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Physically unclonable function developed for IoT security

The development comes from Rice University, where scientists have applied integrated circuit design to construct new approach for creating secure keys and identifiers on Internet of Things technologies.

Security is a major concern for the Internet of Things. Some predictions suggest that we will see over one trillion internet-connected sensors within the next five years. This is according to Vernon Turner, senior vice president of enterprise systems at IDC, speaking at the IDC Directions conference, and reported by Forbes.

The ‘physically unclonable function uses a series of units, each of which has a unique code or fingerprint. These are, in essence, sophisticated encryption keys. These are unique, bonded and unclonable.

In terms of how the new approach to Internet of Things security will work, lead researcher Kaiyuan Yang states: “Basically each ‘physically unclonable function unit can work in two modes.”

By this, he explains: “In the first mode, it creates one fingerprint, and in the other mode it gives a second fingerprint. Each one is a unique identifier, and dual keys are much better for reliability. On the off chance the device fails in the first mode, it can use the second key. The probability that it will fail in both modes is extremely small.”

In other words, the ‘physically unclonable function work very much like human fingerprints, which are indistinguishable from each other.

It is hoped that the technology will enable chipmakers to generate secret keys for encryption, at a low cost. This could become a standard feature on next-generation computer chips for connected devices, such as smart home thermostats, security cameras and lightbulbs.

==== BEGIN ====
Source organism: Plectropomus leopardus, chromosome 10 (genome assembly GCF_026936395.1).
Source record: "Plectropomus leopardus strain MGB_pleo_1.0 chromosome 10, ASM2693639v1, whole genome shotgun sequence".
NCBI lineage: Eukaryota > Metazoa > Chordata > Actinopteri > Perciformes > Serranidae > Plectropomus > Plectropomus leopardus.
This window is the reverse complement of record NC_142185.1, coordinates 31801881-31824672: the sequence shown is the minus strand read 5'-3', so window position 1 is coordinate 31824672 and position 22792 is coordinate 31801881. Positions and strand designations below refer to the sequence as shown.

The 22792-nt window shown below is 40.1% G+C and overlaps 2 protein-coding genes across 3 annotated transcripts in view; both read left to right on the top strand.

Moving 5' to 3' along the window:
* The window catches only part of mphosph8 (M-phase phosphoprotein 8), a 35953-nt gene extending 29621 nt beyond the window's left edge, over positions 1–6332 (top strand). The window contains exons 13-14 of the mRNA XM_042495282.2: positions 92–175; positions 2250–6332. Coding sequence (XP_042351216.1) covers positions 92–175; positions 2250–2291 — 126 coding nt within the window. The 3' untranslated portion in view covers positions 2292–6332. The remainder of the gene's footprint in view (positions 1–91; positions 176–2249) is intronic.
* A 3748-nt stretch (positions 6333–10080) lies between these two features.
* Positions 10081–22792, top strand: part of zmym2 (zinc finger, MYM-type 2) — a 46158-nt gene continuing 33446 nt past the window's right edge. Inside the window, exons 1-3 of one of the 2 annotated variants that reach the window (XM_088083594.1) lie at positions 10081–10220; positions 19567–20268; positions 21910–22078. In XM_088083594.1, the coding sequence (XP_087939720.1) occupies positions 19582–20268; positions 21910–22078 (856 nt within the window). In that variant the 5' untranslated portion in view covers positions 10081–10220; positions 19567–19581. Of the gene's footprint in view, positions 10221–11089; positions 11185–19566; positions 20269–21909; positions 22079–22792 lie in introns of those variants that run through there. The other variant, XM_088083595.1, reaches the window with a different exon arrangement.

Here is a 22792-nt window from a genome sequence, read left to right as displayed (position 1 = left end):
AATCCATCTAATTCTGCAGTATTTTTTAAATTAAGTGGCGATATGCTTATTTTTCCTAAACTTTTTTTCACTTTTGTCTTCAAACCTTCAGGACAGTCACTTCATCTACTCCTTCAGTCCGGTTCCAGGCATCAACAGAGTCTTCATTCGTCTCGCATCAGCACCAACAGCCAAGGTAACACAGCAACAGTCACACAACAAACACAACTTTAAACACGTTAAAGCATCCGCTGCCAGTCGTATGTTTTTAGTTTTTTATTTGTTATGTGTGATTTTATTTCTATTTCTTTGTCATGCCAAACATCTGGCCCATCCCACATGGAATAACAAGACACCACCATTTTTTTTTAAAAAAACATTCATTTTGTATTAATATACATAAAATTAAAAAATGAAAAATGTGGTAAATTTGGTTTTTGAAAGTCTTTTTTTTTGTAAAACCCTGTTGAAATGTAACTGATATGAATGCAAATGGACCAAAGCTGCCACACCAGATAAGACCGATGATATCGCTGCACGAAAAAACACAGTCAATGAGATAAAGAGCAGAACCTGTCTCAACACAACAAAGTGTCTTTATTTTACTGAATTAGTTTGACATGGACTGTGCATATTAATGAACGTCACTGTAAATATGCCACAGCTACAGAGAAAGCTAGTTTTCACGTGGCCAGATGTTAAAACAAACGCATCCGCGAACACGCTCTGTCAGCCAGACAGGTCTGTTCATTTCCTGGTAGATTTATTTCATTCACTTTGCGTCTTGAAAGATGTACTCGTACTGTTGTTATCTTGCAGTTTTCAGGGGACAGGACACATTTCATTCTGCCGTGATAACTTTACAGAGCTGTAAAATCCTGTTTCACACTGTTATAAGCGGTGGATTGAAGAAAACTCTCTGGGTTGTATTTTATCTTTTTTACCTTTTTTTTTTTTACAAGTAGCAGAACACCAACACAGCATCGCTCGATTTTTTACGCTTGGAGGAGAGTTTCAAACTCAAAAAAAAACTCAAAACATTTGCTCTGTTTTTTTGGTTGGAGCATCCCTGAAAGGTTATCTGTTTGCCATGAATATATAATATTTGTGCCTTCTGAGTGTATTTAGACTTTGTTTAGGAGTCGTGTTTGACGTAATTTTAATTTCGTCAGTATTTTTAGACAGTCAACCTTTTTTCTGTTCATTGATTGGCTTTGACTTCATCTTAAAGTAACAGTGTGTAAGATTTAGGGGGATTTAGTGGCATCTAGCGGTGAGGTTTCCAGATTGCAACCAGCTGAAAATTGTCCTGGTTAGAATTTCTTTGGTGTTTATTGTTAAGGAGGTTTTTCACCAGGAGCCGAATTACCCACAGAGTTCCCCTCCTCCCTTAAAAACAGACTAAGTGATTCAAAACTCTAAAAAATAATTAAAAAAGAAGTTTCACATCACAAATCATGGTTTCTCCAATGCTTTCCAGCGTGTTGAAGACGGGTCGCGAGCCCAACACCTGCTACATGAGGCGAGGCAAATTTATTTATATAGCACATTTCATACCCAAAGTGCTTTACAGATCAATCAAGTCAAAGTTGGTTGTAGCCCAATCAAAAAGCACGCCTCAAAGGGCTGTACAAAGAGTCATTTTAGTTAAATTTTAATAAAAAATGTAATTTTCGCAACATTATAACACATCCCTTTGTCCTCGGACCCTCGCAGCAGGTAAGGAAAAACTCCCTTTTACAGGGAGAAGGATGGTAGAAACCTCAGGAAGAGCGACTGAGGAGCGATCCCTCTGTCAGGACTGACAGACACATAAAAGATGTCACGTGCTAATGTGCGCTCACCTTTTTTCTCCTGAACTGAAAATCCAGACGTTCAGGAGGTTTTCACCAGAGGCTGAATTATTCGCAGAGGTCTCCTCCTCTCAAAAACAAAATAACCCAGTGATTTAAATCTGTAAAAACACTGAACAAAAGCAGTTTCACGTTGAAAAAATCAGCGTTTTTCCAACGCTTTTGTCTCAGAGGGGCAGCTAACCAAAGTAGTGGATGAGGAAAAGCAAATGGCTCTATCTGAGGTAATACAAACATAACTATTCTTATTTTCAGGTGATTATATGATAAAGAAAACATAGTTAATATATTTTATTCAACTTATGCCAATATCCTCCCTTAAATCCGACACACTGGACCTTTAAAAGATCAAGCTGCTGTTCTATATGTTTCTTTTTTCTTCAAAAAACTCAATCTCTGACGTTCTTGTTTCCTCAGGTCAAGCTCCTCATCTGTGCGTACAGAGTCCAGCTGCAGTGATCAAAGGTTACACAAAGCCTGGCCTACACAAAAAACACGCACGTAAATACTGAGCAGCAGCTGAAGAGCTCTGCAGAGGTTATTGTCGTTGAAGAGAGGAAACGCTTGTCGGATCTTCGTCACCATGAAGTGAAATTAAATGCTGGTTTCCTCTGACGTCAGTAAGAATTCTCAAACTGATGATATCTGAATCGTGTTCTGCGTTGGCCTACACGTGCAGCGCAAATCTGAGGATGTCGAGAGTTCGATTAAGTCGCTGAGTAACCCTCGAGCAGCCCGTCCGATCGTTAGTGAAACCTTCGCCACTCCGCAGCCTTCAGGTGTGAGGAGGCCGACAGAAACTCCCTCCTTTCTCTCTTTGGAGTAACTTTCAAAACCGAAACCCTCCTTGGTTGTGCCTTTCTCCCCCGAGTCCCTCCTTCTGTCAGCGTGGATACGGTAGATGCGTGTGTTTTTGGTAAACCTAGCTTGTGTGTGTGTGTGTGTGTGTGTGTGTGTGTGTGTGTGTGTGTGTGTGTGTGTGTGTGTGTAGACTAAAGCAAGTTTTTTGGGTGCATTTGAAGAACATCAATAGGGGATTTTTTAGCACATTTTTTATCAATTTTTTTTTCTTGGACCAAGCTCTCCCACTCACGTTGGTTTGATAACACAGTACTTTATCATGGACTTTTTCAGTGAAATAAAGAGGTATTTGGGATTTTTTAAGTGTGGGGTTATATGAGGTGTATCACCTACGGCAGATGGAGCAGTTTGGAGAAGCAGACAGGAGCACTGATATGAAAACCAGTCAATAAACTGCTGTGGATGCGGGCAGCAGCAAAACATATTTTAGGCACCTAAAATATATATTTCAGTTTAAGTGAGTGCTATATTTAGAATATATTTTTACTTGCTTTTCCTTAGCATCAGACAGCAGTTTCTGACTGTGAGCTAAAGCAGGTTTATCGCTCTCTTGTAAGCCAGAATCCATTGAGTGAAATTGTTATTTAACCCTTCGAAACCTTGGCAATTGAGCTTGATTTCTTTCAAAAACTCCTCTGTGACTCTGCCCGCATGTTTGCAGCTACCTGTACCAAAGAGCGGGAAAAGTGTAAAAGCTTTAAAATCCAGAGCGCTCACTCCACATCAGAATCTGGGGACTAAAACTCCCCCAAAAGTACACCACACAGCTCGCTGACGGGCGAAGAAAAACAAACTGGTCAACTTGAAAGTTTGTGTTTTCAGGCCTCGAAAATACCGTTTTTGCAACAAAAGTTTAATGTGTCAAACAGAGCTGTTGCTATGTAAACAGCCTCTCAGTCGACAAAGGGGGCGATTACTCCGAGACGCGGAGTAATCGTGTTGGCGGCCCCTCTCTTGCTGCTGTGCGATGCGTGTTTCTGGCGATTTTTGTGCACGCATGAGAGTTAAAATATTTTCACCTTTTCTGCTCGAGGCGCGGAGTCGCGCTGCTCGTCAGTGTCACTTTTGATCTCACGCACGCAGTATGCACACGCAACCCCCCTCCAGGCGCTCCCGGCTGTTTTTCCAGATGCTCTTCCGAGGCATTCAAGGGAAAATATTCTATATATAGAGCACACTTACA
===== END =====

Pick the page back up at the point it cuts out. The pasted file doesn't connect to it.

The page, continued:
The new technology – the physically unclonable function – has been presented at the 2019 International Solid-State Circuits Conference (ISSCC), which was held in San Francisco during February.

In other IoT security news, scientists from the Massachusetts Institute of Technology have developed a special-purpose chip hardwired to implement elliptic-curve cryptography. The device is also energy efficient, capable of reducing power consumption by 99.75 percent as well as increasing speed 500-fold. The use of the curve as a function for encryption is important; cryptographers are developing different curves with different properties in order to build cybersecurity protocols.

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Dr. Tim Sandle is Digital Journal's Editor-at-Large for science news. Tim specializes in science, technology, environmental, business, and health journalism. He is additionally a practising microbiologist; and an author. He is also interested in history, politics and current affairs.

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